It was getting frustrating. Amanda Jean, who is making one pincushion each day in July said, "Make a pincushion." So I did. It is probably the first improv-y thing I have done and I love it!
It's amazing what a few words of encouragement can do. The pincushion got my creative juices flowing again, but I knew I couldn't keep going on the peachy quilt without making some changes. I ended up adding four more shades of peach and now I'm excited to finish making these 9-patch blocks.
While we eat most of our meals in the little kitchenette right next to the sewing room, one night we always get a little more dressed up and go out for dinner.
From left to right: Rene' (@renecreates), Michelle (@speechyquilter), me, Stephanie (@stephiepeterson), Terri (@terriw), Doris (@madebyabrunnette), Mary (@maryonlakepulaski), Amanda Jean (@crazymomquilts), and Shelly (@prairiemoonquilts).

On Saturday, after a few days of hot and muggy weather, some different weather rolled through. I loved it, as Fresno rarely gets weather like this, and certainly not in the middle of July. But yikes, that was a lot of severe weather in the forecast!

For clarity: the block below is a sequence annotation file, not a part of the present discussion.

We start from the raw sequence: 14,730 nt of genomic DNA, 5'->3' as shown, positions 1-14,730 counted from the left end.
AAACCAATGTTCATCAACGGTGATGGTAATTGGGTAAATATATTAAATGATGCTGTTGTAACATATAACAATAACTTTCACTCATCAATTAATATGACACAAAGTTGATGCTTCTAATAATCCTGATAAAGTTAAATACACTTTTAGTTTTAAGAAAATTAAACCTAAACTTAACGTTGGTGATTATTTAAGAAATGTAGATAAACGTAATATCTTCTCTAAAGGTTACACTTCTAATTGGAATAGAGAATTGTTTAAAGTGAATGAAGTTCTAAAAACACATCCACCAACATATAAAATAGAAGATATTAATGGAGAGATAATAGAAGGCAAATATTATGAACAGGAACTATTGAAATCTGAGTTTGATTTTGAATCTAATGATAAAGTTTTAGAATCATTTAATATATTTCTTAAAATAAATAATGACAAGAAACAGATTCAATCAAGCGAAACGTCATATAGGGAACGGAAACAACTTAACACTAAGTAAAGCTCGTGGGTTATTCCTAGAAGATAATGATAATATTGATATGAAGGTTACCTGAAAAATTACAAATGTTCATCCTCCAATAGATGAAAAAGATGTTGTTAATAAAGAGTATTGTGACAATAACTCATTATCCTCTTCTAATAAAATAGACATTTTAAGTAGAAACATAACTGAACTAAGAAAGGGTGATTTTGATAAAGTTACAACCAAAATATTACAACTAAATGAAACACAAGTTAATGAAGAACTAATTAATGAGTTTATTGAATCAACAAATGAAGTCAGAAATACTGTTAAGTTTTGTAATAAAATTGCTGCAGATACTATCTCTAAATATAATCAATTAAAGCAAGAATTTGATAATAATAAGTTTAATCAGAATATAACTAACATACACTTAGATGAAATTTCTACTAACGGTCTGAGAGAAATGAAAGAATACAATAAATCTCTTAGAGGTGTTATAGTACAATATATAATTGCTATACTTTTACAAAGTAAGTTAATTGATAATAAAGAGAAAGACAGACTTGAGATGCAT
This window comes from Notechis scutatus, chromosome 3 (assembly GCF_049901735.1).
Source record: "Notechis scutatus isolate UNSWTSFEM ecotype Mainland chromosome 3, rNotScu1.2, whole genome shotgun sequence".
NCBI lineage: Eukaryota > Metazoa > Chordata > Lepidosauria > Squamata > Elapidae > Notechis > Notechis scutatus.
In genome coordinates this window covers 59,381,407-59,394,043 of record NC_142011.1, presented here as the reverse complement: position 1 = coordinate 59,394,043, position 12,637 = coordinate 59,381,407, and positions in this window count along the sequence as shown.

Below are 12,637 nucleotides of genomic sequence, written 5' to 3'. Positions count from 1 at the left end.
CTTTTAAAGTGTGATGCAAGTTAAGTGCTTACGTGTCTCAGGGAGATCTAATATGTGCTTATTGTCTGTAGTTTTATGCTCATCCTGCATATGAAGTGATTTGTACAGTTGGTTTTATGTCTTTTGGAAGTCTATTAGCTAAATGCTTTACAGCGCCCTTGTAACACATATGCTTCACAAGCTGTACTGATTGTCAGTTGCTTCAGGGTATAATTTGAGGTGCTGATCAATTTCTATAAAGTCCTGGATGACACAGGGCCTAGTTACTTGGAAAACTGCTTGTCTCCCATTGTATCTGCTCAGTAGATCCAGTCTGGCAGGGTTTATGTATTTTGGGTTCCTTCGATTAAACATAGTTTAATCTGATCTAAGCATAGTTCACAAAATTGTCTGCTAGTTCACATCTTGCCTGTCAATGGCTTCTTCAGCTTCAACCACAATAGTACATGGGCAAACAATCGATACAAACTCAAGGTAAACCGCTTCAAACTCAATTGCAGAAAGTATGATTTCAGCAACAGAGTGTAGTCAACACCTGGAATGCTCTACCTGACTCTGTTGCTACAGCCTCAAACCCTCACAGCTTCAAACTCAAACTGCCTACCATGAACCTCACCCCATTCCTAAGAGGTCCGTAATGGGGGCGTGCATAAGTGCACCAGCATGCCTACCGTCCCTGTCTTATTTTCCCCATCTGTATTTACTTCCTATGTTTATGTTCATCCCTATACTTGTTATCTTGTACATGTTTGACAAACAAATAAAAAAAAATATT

It was raining so hard around noon-ish that cars had to turn on their lights!
A few more snapshots. This is what it is like sitting next to Amanda Jean, queen of scrappy quilting (and endless inspiration). She is always way more prepared than I am, and also she lets me use one of her sewing machines so I don't have to drag mine on and off the airplane!


Among other things, her scraps turned into these:
(I'm not posting a lot of pictures of everyone's works in progress as I'm not quite sure which are ready for public viewing, so I'll wait a bit and show those later.)

I love all these women so very much. These yearly retreats have been life changing. The dates are already on the book for next year, and the countdown has begun.
Sunday was a long travel day. You can tell when you are in the Minneapolis-St. Paul airport because you will see Snoopy here and there (Charles Schulz came from this area).
The view from my window before landing in Portland.
And the plane from Portland to Fresno. I was bummed when I had to walk right past the one decorated with the Oregon Ducks, and instead had to board the one with the Oregon State Beaver. Sigh...
Awaiting me was a beautiful vase of flowers. Mark is so thoughtful.
I saw this somewhere.
However, it is not necessary to wait to be cremated. Nope. Just living in Fresno will probably do the trick...

Have a lovely weekend.